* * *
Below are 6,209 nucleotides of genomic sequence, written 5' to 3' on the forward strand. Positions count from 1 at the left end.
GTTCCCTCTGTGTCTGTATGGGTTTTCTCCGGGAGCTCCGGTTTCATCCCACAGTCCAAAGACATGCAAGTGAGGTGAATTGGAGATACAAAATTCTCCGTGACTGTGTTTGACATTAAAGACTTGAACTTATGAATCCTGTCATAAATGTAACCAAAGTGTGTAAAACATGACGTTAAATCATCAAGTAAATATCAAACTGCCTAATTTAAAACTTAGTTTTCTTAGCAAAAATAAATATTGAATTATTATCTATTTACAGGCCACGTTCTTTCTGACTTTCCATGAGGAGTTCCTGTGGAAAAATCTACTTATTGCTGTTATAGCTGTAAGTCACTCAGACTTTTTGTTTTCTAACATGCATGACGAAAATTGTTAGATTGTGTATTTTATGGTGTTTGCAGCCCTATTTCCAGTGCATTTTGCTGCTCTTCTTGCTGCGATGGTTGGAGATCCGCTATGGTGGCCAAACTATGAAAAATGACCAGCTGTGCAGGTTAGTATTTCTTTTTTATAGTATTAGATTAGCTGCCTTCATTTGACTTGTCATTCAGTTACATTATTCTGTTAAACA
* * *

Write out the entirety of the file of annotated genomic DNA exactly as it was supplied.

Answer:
Below are 6,209 nucleotides of genomic sequence, written 5' to 3' on the forward strand. Positions count from 1 at the left end.
GTTCCCTCTGTGTCTGTATGGGTTTTCTCCGGGAGCTCCGGTTTCATCCCACAGTCCAAAGACATGCAAGTGAGGTGAATTGGAGATACAAAATTCTCCGTGACTGTGTTTGACATTAAAGACTTGAACTTATGAATCCTGTCATAAATGTAACCAAAGTGTGTAAAACATGACGTTAAATCATCAAGTAAATATCAAACTGCCTAATTTAAAACTTAGTTTTCTTAGCAAAAATAAATATTGAATTATTATCTATTTACAGGCCACGTTCTTTCTGACTTTCCATGAGGAGTTCCTGTGGAAAAATCTACTTATTGCTGTTATAGCTGTAAGTCACTCAGACTTTTTGTTTTCTAACATGCATGACGAAAATTGTTAGATTGTGTATTTTATGGTGTTTGCAGCCCTATTTCCAGTGCATTTTGCTGCTCTTCTTGCTGCGATGGTTGGAGATCCGCTATGGTGGCCAAACTATGAAAAATGACCAGCTGTGCAGGTTAGTATTTCTTTTTTATAGTATTAGATTAGCTGCCTTCATTTGACTTGTCATTCAGTTACATTATTCTGTTAAACA